boys are going to get a good new style cap. Three ether boys are going to get
swell new ties and fourteen other boys are going to get a consolation prize that
will pay them vell for their time. A great many have telephoned or asked us
about the terms of the contest, and we give them here again so ail will understand.
It is not necessary to use every letter in the firm name in every
word, but contestant cannot use a letter more timers than it appears in
our full firm name
C. E. WESCOTTS SONS
PRINT your name and address at top of first page; also number of
words in your list. Draw a line after every 10 words. Have your list
in before 6 p. m., September 27th. Awards will Le made at our store,
Friday, September 30th, at 4 p. m.
i United States, than the directors of
Jthis company. They will bear in
vestigation and anyone who wishes
a list of their home addresses can
secure same upon request.
If Mr. Murtey wishes to debate
the subject of co-operative grain
marketing at any point in Nebraska,
he will please communicate with this
office and we will arrange a date that
is satisfactory to him.'
Verv truly yours.
LEO C. MOSER.
Director, Dept. of Informa
tion, 59 E. Madison
F-om Monday's Paltv
W. H. Heil of Louisville was in the
city for a short time today to look
after a few matters of business.
P. L. Ingalls. a former resident of
this city was here today for a few
hours, driving down from Omaha to
visit with friends.
Mrs. Kate Minor and daughter,
Miss Madeline, departed yesterday
for a visit of a few weeks in Cali
fornia, where they will be guests of
Mrs. Joe Klein as well as Mrs. Hig
cinson, a sister of Mrs. Minor at
From Tuesday' Daily.
It. C. Wenzel of Eagle was in the
city for a few hours today attend
ing to some business matters of im
portance at the court house.
W. D. Wheeler came In this morn- 1
ing from his home south of the city
and departed on the early Burling
ton train for Omaha to visit with
friends for the day.
H. II. Heneger, who was one of
the fortunate winners in the recent
Wyoming land drawings, returned
home this morning. Harvey has se
cured a very fine farm of 1G0 acres
of which eighty is under irrigation.
George Volk of Pekin, Illnois, who
has been here visiting his sisters,
Mrs. Jacob Tritsch and Mrs. M. L.
Friederich, departed this afternoon
for Oklahoma where he will visit
with relatives for a time before re
Mrs. J. K. Wiles departed this ;
morning for York, Nebraska, where
she was called by the illness of a
close friend, Mrs. C. E. Sporer, who
has been one of the active mission-,
ary workers of the U. Ii. church in'
the China field and who has suffer
ed a serious breakdown in liealth.
Dr. G. Harter, a Vienna expert, in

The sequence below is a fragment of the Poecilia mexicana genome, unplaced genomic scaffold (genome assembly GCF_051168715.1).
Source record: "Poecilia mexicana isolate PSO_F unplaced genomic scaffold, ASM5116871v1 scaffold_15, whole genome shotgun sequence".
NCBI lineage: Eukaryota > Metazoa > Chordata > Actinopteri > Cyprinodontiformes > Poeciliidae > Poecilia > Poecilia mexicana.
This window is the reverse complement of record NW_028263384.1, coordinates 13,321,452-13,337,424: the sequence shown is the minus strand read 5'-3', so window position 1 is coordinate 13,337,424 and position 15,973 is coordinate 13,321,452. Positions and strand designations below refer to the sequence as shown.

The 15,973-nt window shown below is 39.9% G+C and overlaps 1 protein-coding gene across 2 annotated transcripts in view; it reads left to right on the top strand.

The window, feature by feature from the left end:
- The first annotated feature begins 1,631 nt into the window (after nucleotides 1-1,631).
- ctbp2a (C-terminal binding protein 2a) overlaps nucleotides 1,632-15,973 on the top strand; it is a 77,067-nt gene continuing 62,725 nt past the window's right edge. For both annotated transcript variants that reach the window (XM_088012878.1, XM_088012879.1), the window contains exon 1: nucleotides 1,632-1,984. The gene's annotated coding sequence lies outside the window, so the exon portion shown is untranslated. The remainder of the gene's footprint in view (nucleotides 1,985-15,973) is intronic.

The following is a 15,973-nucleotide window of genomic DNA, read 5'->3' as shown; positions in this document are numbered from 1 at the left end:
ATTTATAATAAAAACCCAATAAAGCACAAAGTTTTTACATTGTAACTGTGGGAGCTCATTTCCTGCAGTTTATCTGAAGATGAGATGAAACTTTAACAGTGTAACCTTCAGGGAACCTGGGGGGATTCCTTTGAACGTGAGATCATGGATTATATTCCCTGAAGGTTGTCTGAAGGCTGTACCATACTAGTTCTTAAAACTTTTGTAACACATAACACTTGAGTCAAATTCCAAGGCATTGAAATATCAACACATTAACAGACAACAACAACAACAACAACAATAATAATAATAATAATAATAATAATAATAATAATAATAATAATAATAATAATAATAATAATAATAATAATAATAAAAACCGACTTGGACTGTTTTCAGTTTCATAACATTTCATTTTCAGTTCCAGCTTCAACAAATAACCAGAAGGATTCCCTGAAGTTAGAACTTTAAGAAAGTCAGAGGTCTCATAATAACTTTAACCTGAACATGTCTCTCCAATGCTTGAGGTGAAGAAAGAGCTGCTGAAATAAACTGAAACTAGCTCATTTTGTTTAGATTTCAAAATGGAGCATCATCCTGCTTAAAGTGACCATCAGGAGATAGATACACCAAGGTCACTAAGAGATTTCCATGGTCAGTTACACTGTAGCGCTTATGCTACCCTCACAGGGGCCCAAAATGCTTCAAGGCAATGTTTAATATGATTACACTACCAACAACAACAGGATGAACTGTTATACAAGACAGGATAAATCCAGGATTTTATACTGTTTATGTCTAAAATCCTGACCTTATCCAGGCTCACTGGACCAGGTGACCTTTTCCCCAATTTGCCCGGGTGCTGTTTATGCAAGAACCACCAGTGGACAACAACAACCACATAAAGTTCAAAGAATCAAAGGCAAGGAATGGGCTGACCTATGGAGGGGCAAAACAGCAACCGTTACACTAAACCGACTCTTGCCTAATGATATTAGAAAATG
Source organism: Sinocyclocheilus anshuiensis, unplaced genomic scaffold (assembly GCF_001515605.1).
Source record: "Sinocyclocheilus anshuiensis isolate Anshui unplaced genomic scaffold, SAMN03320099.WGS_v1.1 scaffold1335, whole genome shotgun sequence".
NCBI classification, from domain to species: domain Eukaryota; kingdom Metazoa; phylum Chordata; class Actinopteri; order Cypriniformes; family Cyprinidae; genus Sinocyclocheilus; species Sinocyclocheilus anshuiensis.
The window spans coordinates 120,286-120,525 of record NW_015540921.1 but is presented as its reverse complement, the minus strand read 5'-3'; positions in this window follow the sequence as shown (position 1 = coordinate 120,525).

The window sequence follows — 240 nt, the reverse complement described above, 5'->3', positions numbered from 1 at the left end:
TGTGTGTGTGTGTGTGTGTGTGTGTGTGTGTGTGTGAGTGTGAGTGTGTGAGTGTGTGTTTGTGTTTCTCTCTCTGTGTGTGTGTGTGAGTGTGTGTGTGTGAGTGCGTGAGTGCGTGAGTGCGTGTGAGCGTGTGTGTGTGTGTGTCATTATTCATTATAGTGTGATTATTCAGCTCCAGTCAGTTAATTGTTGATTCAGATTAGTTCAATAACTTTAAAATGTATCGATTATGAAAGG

a recent article on appendicitis or in
fiamation of that part of the intes
tine which is known as "the appen
dix," says: "Though not a new dis
ease, there can be no doubt that it is
far commoner than -it used to be. The
explanation may be found in the fact
that the modern life causes weak
nesses of .the intestines and especial
ly the city life aids the irregular
movement of the bowels. Therefore,
he who wants to avoid this disease
must take care of a reasonable diet
and a regular movement of the bow
els." Triner's Bitter Wine is the
best remedy to keep the bowels regu
lar and the stomach in good condi
tion. If you want to be always in
good health, keep it at hand. Mr.
Charles Cerny, of Vine street, Mil
waukee, Wis., wrote us on August
14. 1921: "I am 65 years old, but
everybody wonders how well I look
at this age. And I say always: Take
Triner's Bitter Wine as I do, and you
will not wonder." Your druggist or
dealer in -medicines is now well sup
plied with Triner's remedies.
Lose anything? Find anything?
Try a Journal want-ad.
Buy Your Groceries
Carry Them Home
I am closing out a line of under
wear. Get yours while they last and
the price is low.
LADIES and CHILDREN'S
Ladies lowneck, no sleeve, ankle
Ladies one-half low neck, elbow
sleeve, ankle length.
Ladies low neck, no sleeve, knee
Ladies low neck, no sleeve, loose
Ladies high neck, long sleeve, an
For any itching, rkin trouble, pi'.es.
ecemn. salt rheum, hives, itch. c.iHl
heau herpes, scabies. Dean's Oint
ment is highly recommended. 6'0c a
bo at all stores.
The MO NO PIPE
Original Steel Pipeless Furnace
for heating by air with soft cosl or hard coal, coke, gas
or wood. A modern appliance for a modern home.
7V: s i i-
V '''5 h
-10 -Sales in
RALSTON WILL BE
HERE ON SUNDAY
Team Frcm Omaha Suburb to Play
the Eagles on Local Lot and
Battle Will Be Good
Manager William Barclay of the
Eagle baseball team announces that
the attraction at the local ot on next
Sunday will - ft Ralston, Nebraska,
land which, beasts one of the best
teams of the suburban towns of the
ftate metropolis. The Ralston team
will have in their line up a number
of ihe members of the old time
Armour team and those who have
seen the south town aggregation
work know what class of ball they
. will witness as the Armours were
for years the best amatuers in the
west. Louie Smith one time Platts
moutl: ball player is also to be in
the line up according to the dope
received here. With the return of
Ed Gradoville to do the backstop
ping, the team has been able 'to ad
just its line up and should be able
to make the Omaha suburb hustle
if they take the money Sunday. The
eea?on is drawing to a close and this
will be one of the best games that
the fans will be able to witness and
certainly should be witnessed by a
good sized crowd.
Dailv Journal. 15c a week.
k. rs; i f" H "